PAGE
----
says Gary Hunt, one of Block's former comrades in the patriot
Hunt, a former Orlando land surveyor who now lives in Arizona,
flew from Orlando to Waco in April 1993, when the Branch
Davidians were under siege, to see whether he could offer
assistance. He says while he was at Waco he was sure that
federal agents bugged his hotel room and had people in the room
next door, watching him.
Feeling a need, as he puts it, "to ensure my personal
safety," he called several patriot friends and asked them
to arm themselves and meet him at Orlando International Airport
when he flew home.
Among those who did as he asked: Lynda Block. She was
accompanied by a like-minded, fiercely opinionated mechanic
whose face was so gaunt that Karl Block liked to refer to him as
"Ichabod Crane." His name was George Sibley.
By August of 1993, Block and Sibley were not only fellow
patriots but lovers. Lynda had separated from Karl Block, and
the two were in the midst of a divorce. But they battled over
money, and on a steamy summer evening, Lynda Block and Sibley
showed up at Karl Block's apartment to talk about it. Karl Block
wound up with a shallow, one-inch knife wound in his chest.
Sibley and Lynda Block, who claimed that Karl had lunged at her,
were charged with assault and battery.
Overloaded state attorneys, faced with what looked to them like
not much more than another routine domestic-disturbance case,
were only too happy to bypass a trial in favor of a plea deal.
Besides, it was a first offense for both defendants. Prosecutors
were willing to let them go with a slap on the wrist -- six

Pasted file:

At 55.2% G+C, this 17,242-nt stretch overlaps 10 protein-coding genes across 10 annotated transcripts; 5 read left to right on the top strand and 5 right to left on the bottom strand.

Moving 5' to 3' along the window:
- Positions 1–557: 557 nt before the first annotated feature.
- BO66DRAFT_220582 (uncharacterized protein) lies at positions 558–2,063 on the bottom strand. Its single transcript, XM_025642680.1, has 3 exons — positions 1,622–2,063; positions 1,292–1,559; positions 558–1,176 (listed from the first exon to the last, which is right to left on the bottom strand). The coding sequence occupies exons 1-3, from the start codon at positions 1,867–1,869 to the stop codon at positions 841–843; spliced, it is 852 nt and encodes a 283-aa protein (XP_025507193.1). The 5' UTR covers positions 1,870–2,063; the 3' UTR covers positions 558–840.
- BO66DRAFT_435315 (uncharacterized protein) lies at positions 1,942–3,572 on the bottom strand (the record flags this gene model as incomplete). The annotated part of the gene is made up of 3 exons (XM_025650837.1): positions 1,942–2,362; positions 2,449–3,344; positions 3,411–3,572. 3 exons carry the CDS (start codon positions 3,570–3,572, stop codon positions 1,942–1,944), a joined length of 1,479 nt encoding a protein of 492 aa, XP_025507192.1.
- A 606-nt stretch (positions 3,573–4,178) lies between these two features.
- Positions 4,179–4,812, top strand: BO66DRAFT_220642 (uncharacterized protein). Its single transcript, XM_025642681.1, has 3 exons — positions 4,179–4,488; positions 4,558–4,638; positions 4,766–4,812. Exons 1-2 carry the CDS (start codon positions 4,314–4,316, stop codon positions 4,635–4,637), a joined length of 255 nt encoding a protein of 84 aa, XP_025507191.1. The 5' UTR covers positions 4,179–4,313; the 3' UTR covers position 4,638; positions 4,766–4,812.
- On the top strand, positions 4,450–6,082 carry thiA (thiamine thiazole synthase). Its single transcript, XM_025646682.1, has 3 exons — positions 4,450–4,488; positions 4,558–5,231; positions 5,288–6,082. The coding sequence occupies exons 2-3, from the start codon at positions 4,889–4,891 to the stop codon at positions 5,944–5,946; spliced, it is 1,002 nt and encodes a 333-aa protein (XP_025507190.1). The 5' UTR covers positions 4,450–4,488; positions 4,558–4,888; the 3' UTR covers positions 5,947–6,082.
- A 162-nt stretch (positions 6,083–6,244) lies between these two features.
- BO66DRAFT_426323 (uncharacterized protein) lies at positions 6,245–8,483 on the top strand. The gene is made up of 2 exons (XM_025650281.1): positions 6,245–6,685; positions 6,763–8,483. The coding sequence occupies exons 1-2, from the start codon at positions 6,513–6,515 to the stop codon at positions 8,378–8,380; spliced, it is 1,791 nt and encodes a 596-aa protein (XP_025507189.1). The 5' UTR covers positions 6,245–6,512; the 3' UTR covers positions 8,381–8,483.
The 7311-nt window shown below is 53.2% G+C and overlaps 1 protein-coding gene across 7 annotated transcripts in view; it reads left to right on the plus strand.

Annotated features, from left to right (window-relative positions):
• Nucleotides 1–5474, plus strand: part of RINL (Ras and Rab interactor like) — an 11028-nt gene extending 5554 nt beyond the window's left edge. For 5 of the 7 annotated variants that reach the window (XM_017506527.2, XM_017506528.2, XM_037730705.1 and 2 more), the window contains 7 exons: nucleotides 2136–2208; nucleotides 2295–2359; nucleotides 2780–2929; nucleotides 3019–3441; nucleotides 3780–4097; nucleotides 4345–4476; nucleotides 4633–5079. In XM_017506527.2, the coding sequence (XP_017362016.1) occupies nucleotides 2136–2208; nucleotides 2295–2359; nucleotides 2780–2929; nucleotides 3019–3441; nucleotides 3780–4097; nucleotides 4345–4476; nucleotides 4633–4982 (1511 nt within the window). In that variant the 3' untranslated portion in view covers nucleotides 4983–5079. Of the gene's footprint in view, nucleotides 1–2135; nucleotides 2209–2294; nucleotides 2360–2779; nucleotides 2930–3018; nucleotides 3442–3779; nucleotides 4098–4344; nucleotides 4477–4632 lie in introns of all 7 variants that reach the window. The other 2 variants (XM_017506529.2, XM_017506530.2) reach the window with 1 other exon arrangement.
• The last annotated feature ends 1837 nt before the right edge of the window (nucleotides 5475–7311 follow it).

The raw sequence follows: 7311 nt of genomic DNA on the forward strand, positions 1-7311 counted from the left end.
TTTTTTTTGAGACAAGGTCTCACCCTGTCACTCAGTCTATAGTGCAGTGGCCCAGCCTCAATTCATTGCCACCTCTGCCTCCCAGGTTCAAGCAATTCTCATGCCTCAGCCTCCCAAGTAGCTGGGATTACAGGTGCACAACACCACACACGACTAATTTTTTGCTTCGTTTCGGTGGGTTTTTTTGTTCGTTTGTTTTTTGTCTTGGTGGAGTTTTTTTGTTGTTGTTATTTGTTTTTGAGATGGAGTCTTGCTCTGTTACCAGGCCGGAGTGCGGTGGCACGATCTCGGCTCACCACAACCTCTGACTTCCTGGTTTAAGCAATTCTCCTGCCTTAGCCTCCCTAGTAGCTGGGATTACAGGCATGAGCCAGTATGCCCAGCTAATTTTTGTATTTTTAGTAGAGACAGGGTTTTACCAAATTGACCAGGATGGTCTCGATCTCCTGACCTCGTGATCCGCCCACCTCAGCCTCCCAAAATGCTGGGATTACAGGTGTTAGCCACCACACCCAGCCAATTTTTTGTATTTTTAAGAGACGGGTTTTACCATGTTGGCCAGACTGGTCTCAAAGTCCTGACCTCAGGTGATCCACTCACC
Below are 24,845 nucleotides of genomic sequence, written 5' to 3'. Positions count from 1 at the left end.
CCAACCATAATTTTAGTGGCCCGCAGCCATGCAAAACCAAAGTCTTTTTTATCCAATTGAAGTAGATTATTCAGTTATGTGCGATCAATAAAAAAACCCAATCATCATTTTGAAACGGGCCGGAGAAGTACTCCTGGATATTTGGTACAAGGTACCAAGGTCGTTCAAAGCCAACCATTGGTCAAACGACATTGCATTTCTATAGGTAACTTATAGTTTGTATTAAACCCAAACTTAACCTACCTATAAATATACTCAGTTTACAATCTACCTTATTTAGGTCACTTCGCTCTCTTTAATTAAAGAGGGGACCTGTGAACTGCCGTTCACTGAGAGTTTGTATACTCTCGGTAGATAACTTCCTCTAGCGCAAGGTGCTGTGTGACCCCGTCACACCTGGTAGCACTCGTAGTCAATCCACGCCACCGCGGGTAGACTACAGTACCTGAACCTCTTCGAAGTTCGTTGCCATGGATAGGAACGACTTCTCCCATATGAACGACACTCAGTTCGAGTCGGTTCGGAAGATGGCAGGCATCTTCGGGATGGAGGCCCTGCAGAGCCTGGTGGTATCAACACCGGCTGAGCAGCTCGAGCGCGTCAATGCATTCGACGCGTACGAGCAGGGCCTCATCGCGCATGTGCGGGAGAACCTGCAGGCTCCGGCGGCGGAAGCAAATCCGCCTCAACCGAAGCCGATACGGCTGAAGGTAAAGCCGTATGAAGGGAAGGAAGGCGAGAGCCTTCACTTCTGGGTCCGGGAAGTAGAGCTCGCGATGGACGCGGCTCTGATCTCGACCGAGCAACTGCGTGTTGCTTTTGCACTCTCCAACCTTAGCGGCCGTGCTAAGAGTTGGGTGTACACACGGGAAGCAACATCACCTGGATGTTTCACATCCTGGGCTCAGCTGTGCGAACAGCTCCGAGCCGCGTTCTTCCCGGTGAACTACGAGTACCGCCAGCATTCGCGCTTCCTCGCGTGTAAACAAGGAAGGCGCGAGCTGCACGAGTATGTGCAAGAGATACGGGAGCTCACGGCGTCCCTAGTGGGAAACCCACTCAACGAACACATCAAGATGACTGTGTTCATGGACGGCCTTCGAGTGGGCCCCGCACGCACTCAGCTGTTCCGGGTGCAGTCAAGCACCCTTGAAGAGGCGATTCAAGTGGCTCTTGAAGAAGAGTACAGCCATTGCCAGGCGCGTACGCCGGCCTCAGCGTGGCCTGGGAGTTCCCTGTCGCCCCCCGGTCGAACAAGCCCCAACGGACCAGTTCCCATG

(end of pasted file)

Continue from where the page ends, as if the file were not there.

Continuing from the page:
years of probation.
Sibley and Lynda Block wouldn't have it.
They didn't see an impersonal criminal-justice system
dispassionately grinding away. They saw enemies with a chance to
lash out at them. They suspected that the judge had been given
orders to ignore the plea agreement and put them in jail.
Everything they detested about big government had suddenly
crystallized in their own lives, just as it had at Waco.
They fired their court-appointed attorney. In place of
traditional legal strategies they substituted a patchwork
defense of their own. It included Sibley's contention that the
judge assigned to their case, James Hauser, should be
disqualified because, for one thing, he was using "peculiar
hand gestures of raising fingers of the whole hand while the
heel of his palm rested on the bench" to secretly signal
the court reporter to omit some statements from the court
Lynda Block also told friends and supporters that powerful
people in Orlando -- including Orange County Chairman Linda
Chapin and Sheriff Kevin Beary -- were using the case to attack
her because of articles she had written about them in her
Finally, the two refused to appear at their sentencing hearing
and barricaded themselves in Sibley's Pine Hills home with
weapons and ammunition. They sent a dramatic fax to newspapers
and television stations explaining that they expected an attack
from the police at any moment and would "rather die than